Bethanis: This is my fourth album.


Q: Is it the one that has received the awards?
Bethanis: I’m very fortunate in that my last three albums have all received several awards, but this is the most decorated and recognized album I’ve ever done. I’ve just won Solo Piano Album of the Year on the New Age charts, so this album opened up a lot of doors for me and it is a departure from my previous albums. I was headed in this direction of having sort of grander ideas with really elevated orchestrations behind my piano playing. My previous album, “Hero’s Lullaby,” was heading in that direction but this one, “Measures of Light,” really, truly put me right at the top with all the other New Age artists in the world.

Q: Is this genre making a comeback, do you think?
Bethanis: New Age music, even though its sometimes difficult to define, is the fastest growing genre in Europe and it’s getting more and more popular here in the U.S. as a primary genre, so that’s really exciting. And often times, Lucky, my albums, like my second album, “Remember the Rain,” was in the Top 10 on iTunes Instrumental Chart for weeks around the world and it was classified as instrumental. It was charting all over the world on New Age charts but also spilled over into Instrumental categories and Adult Contemporary. So if New Age music speaks to you and it really nourishes you, then it’s definitely a legitimate means of musical nourishment.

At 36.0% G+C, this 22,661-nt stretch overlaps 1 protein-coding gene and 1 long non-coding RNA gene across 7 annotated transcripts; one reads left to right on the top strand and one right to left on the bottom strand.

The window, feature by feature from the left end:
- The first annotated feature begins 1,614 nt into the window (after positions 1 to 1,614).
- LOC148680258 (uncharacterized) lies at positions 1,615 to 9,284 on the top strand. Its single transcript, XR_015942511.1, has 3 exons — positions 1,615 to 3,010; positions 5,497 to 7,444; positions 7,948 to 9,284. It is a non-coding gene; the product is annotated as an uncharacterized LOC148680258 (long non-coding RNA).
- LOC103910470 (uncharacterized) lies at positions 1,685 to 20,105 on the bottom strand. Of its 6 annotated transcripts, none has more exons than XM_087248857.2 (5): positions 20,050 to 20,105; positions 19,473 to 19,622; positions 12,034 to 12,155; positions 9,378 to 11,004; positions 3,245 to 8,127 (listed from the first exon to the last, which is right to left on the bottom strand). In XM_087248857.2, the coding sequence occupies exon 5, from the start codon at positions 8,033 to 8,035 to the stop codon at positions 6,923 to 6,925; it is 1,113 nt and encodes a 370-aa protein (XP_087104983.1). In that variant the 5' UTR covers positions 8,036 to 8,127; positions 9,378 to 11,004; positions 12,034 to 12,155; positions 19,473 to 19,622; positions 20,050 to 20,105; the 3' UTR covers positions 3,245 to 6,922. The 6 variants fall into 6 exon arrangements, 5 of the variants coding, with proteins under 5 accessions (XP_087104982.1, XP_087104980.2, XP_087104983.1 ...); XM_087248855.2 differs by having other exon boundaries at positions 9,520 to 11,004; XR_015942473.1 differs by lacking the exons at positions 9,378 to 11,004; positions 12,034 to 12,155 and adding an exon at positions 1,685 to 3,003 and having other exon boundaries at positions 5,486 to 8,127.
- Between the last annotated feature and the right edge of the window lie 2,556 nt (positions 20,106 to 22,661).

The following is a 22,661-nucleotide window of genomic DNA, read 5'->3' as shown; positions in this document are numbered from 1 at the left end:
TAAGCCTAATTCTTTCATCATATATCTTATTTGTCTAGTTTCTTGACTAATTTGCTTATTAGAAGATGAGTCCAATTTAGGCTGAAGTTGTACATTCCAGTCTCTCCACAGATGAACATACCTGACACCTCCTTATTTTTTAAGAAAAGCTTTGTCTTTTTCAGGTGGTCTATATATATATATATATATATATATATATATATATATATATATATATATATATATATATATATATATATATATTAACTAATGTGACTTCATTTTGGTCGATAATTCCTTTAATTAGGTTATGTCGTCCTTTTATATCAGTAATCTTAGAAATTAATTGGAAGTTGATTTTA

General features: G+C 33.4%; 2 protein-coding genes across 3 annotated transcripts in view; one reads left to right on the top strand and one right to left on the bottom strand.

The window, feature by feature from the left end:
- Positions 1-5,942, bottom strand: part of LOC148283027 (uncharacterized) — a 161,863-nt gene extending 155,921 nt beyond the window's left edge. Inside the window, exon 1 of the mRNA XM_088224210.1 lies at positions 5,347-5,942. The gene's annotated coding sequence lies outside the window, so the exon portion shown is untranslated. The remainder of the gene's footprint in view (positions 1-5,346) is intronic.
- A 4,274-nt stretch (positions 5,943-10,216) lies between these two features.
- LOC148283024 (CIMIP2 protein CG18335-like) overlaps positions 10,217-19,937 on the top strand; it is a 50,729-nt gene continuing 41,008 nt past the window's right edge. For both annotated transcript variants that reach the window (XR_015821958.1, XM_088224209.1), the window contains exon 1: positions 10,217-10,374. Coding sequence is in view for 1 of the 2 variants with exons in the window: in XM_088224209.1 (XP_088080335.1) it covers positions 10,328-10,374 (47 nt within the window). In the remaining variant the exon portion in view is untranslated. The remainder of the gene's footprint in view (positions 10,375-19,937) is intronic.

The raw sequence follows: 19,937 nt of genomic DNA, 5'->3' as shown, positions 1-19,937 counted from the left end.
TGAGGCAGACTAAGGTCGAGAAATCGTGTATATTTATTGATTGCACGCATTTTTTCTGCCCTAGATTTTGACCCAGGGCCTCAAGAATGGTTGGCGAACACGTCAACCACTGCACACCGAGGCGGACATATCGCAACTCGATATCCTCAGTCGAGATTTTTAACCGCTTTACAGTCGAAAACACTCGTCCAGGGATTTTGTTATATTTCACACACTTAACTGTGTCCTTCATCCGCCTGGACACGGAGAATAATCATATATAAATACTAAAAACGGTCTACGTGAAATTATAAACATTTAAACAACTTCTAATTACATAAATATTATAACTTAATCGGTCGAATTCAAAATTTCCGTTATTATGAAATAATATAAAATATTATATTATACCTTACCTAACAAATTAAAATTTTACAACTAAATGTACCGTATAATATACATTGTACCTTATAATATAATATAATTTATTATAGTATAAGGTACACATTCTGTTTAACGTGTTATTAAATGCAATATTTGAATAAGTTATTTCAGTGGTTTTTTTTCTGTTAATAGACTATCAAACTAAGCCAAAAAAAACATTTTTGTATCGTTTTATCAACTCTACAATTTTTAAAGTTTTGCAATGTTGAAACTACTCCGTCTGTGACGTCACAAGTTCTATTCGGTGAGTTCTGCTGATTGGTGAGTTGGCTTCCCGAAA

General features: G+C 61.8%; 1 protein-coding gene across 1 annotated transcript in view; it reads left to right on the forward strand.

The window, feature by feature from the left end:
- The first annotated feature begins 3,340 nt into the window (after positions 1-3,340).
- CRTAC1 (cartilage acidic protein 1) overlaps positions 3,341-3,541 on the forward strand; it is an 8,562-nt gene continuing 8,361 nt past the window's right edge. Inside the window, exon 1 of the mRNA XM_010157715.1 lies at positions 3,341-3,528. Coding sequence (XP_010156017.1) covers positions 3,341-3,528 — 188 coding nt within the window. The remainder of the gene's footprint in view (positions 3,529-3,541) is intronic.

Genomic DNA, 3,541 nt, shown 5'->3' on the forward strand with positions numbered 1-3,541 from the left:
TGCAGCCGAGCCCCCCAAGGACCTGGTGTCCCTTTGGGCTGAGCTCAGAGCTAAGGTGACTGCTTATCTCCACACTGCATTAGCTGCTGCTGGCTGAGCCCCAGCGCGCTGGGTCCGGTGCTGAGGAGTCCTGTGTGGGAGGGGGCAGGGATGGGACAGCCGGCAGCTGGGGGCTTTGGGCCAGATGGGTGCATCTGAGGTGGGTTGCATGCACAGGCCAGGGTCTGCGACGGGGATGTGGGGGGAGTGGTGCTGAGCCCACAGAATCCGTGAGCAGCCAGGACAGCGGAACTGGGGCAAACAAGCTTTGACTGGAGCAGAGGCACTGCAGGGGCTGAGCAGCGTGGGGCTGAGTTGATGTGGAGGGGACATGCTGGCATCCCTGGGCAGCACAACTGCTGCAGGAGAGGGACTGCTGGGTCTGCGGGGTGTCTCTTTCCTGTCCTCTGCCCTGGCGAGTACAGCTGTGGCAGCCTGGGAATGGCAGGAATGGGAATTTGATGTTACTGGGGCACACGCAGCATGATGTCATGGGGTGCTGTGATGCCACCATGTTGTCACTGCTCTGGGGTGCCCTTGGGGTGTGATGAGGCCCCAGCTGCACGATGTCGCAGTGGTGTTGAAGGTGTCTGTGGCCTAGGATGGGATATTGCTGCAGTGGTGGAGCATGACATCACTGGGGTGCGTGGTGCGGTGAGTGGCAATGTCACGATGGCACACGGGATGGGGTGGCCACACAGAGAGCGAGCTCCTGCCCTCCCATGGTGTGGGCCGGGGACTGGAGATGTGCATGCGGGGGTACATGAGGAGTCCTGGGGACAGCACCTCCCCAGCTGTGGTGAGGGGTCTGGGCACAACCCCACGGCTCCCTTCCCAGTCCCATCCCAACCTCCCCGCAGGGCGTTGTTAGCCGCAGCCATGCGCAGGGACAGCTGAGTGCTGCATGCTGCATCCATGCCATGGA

Q: Are you working on something new or are you taking a well-deserved break?
Bethanis: I’m about seven songs deep into my next album, in fact, after we talk, I’m going over to Pasadena to lay down a piano track for a song I wrote. I’m really excited about this new album and with all the acclaim and the awards that I got for “Measures of Light” I don’t really feel pressured to do something (pause) — I’m just following my heart musically and I’m really loving what I’m doing. So the new album has a lot of elements of “Measures of Light” but also some new territory for me with instrumentation, it’ll be a little more radio-ready for many different markets.

Q: You started out in the classical realm and did quite well there, I understand, so why the change to New Age?
Bethanis: Well, the high-level classical piano world was a lot more competitive than what I experience now as a New Age artist. It was a completely different environment and I think I’ve really found where I belong in the Adult Contemporary/Instrumental New Age market. I was happy being a classical concert pianist in my 20s but it never answered my need to be really creative as a composer, and so now that I’m writing these songs and albums and getting recognized, it’s really deeply nourishing.

Q: Is there anything, Wayne, that you’d like me to pass on to the folks reading this article, folks in your hometown?
Bethanis: Yes, I would say to the people in the area where I grew up that if you follow your heart creatively it’s going to take you to the places that you need to go, almost magically. So that’s what I would say.

Lucky Clark, a 2018 “Keeping the Blues Alive” Award winner, has spent more than 50 years writing about good music and the people who make it. He can be reached at [email protected] if you have any questions, comments or suggestions.